Pooling our assets

Lidos are a bit like busses. There are none for ages and then suddenly four all turn up at once. Or that’s how it seems this week when a new book comes out on lidos that is in effect a user’s guide to 130 of the UK’s lidos and outdoor pools. The Lido Guide, by Emma Pusill and Janet Wilkinson, is a must have for every swimmer: it is both a practical guide and source of inspiration for future adventures. It is also a great source of information and knowledge if like me you have a fascination with swimming pools in the UK. High time we bought out a guide for all our UK pools. Then from time to time we could review our stock of public pools and know for certain how this impacts upon our participation in the sport and recreational pursuit of swimming.

Then there was major feature in the Observer last weekend on lidos announcing how they are enjoying a renaissance. The article featured photographs of some of the iconic pools that the UK has managed to retain and the story of how they have achieved this status. Most of the remaining lidos in the UK are now community run by an army of volunteers – people who have stepped up to save pools that local authorities no longer have any interest in running. These pools are the backbone of the lido scene in the UK. They are as diverse and individual as the communities that cherish them.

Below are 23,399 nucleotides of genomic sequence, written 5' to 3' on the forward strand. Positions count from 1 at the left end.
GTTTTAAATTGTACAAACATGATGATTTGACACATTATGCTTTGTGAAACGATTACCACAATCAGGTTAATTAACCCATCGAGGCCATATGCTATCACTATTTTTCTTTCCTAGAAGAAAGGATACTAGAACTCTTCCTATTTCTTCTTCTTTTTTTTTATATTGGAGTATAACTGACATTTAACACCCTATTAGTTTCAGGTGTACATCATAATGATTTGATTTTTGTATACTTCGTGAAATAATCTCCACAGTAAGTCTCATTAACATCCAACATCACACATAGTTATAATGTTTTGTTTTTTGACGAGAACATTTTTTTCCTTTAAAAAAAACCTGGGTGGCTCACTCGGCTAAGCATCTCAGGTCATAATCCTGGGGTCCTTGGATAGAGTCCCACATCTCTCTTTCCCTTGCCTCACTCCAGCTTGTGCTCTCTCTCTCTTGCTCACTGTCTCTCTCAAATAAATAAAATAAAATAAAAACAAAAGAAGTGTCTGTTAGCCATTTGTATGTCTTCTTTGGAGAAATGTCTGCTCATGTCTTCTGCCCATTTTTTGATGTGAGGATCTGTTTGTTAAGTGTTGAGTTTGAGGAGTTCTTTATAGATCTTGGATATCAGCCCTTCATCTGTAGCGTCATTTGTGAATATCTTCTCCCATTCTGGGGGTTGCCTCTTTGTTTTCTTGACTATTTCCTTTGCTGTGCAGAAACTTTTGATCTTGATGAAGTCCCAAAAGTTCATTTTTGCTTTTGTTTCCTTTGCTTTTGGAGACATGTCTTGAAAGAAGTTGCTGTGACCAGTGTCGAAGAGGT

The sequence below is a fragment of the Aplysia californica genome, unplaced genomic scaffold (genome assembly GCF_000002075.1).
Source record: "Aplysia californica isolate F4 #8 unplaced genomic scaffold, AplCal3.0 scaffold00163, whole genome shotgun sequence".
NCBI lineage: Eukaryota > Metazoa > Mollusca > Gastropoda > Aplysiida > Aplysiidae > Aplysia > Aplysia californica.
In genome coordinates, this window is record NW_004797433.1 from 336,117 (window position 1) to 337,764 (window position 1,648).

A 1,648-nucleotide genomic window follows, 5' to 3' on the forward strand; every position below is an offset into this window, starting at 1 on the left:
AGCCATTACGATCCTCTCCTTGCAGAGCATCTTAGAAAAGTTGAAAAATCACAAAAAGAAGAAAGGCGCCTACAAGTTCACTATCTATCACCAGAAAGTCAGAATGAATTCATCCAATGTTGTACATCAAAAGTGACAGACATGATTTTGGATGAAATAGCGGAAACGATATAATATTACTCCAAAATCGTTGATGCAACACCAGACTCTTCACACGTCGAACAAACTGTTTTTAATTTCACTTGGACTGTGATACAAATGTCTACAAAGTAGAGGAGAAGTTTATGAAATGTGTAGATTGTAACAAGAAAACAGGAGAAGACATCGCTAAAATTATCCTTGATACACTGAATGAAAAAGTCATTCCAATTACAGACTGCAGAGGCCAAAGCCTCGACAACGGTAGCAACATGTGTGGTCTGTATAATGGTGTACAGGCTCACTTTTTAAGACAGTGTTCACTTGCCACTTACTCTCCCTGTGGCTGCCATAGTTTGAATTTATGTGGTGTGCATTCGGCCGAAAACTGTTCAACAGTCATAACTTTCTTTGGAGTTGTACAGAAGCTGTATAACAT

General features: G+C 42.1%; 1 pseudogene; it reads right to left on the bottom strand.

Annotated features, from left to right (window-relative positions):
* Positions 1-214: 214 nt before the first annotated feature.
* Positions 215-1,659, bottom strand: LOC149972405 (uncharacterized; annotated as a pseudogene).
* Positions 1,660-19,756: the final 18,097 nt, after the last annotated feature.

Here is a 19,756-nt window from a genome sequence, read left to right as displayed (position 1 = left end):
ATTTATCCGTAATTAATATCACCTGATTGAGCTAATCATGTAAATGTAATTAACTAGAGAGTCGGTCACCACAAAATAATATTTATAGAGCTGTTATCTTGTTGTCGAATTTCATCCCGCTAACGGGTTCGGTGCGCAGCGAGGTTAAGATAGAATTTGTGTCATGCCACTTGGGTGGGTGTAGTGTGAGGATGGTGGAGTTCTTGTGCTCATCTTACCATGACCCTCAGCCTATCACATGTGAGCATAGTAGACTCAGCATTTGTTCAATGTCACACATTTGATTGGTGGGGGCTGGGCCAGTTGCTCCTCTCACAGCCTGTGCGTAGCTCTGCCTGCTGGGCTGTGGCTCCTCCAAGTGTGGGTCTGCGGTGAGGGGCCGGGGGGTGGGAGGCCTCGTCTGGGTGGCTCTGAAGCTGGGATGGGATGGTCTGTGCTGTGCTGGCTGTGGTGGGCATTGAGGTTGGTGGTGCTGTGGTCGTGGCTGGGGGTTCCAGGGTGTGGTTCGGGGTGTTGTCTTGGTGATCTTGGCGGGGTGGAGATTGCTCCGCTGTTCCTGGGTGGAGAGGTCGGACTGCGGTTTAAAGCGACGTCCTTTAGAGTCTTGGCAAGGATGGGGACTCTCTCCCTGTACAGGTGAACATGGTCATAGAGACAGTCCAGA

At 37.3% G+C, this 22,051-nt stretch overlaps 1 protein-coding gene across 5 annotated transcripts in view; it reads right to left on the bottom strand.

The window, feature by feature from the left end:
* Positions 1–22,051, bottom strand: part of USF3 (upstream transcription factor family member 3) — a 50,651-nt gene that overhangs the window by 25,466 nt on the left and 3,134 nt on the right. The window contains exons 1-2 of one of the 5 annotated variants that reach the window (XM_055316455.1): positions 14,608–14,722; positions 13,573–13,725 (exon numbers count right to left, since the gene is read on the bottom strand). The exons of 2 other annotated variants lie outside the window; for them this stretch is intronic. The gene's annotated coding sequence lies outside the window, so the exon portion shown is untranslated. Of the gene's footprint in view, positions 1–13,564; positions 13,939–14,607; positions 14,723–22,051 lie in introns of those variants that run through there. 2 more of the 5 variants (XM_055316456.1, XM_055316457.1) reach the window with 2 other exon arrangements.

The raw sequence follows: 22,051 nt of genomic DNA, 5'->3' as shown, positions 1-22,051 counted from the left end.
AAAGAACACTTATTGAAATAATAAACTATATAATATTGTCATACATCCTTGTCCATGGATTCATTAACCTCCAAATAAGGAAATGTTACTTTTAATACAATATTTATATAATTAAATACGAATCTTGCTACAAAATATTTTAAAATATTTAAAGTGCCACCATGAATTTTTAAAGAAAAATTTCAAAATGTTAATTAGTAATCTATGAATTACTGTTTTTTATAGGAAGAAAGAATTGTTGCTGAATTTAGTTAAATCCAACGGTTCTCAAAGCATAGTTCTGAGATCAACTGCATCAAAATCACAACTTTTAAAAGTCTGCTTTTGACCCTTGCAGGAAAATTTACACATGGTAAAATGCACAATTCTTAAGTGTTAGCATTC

The feature also announced a major exhibition at the Victoria and Albert Museum in London from the 20thth July 2019 to the 19th April 2020 called Into the Blue – the origin and revival of pools, swimming baths and lidos.

Gloriously it headlines that historic pools are undergoing restoration and architects are designing inventive new places to swim. Swimming is making a splash once again! This display promises to explore the architectural, cultural and social history of indoor and outdoor swimming baths and pools in the United Kingdom. Featuring drawings, models, photographs and film footage, Into the Blue reveals the architectural setting of swimming and bathing from Roman springs and Victorian bathhouses to contemporary swimming spaces. I can’t recall swimming ever featuring at the Victoria and Albert so we shouldn’t let the occasion pass without making every effort to go and see this celebration of our swimming heritage.

Then finally, well not quite, the pool water treatment advisory group (PWTAG) is also featuring lidos as one of a number of technical papers in our much-anticipated annual conference, further details can be found here. This year it is being held at Loughborough University; Holywell conference centre, organised in association with Swim England. PWTAG which sets the standards for the UK swimming pool water is using this event to also inform the swimming pool sector of our new partnership with Swim England. As befits our remit this paper to our conference will not only share the news of the resurgence of interest in historic pools but will look at how many are embracing new technology in filtration, disinfection and heating systems creating sustainable solutions for tomorrow.

I wish there was more time to tell you about all that’s going on in pools but sadly I have a meeting to go to. I live near Grange Over Sands which has a wonderful art deco lido, not used for 26 years. Just sitting there neglected, yet we have no public pools near us. We have put a community group together to have a stab at reopening this incredible piece of our swimming and sporting history and I have promised to help where I can, particularly with the technical elements. Lidos are different and we should all enjoy them however and in whatever ways we can.